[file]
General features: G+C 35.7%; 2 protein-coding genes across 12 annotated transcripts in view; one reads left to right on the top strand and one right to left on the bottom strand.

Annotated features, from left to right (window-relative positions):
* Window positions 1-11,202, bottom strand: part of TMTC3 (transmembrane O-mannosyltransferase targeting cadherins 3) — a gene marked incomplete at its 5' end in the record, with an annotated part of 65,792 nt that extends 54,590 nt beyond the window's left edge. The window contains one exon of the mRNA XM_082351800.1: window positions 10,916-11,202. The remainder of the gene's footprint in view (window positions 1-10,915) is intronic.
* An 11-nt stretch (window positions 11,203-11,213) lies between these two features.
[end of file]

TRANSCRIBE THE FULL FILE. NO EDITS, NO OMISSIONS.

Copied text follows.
General features: G+C 35.7%; 2 protein-coding genes across 12 annotated transcripts in view; one reads left to right on the top strand and one right to left on the bottom strand.

Annotated features, from left to right (window-relative positions):
* Window positions 1-11,202, bottom strand: part of TMTC3 (transmembrane O-mannosyltransferase targeting cadherins 3) — a gene marked incomplete at its 5' end in the record, with an annotated part of 65,792 nt that extends 54,590 nt beyond the window's left edge. The window contains one exon of the mRNA XM_082351800.1: window positions 10,916-11,202. The remainder of the gene's footprint in view (window positions 1-10,915) is intronic.
* An 11-nt stretch (window positions 11,203-11,213) lies between these two features.